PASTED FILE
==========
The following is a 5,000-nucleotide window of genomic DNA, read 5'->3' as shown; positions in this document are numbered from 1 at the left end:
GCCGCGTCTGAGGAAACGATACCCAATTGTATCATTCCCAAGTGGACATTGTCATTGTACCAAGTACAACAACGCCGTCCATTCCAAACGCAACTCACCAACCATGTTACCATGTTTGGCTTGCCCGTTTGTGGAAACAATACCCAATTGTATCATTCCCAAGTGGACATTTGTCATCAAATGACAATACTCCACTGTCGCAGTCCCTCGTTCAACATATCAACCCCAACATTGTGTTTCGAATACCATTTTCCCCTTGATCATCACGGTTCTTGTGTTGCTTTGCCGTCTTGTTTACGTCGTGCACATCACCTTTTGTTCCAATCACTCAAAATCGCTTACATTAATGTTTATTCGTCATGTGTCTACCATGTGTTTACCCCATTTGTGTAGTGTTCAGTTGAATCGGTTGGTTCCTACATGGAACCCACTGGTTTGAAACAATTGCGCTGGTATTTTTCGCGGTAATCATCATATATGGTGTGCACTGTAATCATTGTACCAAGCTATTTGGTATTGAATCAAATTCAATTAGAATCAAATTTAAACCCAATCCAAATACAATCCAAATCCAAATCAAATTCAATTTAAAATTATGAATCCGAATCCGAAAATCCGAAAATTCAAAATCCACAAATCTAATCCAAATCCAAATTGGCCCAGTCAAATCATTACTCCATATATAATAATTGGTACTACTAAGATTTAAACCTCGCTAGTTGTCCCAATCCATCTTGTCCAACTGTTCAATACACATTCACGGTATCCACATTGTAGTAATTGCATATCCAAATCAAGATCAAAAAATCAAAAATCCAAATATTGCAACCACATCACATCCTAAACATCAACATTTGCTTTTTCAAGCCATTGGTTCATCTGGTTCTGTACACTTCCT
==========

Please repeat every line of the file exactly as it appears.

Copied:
The following is a 5,000-nucleotide window of genomic DNA, read 5'->3' as shown; positions in this document are numbered from 1 at the left end:
GCCGCGTCTGAGGAAACGATACCCAATTGTATCATTCCCAAGTGGACATTGTCATTGTACCAAGTACAACAACGCCGTCCATTCCAAACGCAACTCACCAACCATGTTACCATGTTTGGCTTGCCCGTTTGTGGAAACAATACCCAATTGTATCATTCCCAAGTGGACATTTGTCATCAAATGACAATACTCCACTGTCGCAGTCCCTCGTTCAACATATCAACCCCAACATTGTGTTTCGAATACCATTTTCCCCTTGATCATCACGGTTCTTGTGTTGCTTTGCCGTCTTGTTTACGTCGTGCACATCACCTTTTGTTCCAATCACTCAAAATCGCTTACATTAATGTTTATTCGTCATGTGTCTACCATGTGTTTACCCCATTTGTGTAGTGTTCAGTTGAATCGGTTGGTTCCTACATGGAACCCACTGGTTTGAAACAATTGCGCTGGTATTTTTCGCGGTAATCATCATATATGGTGTGCACTGTAATCATTGTACCAAGCTATTTGGTATTGAATCAAATTCAATTAGAATCAAATTTAAACCCAATCCAAATACAATCCAAATCCAAATCAAATTCAATTTAAAATTATGAATCCGAATCCGAAAATCCGAAAATTCAAAATCCACAAATCTAATCCAAATCCAAATTGGCCCAGTCAAATCATTACTCCATATATAATAATTGGTACTACTAAGATTTAAACCTCGCTAGTTGTCCCAATCCATCTTGTCCAACTGTTCAATACACATTCACGGTATCCACATTGTAGTAATTGCATATCCAAATCAAGATCAAAAAATCAAAAATCCAAATATTGCAACCACATCACATCCTAAACATCAACATTTGCTTTTTCAAGCCATTGGTTCATCTGGTTCTGTACACTTCCT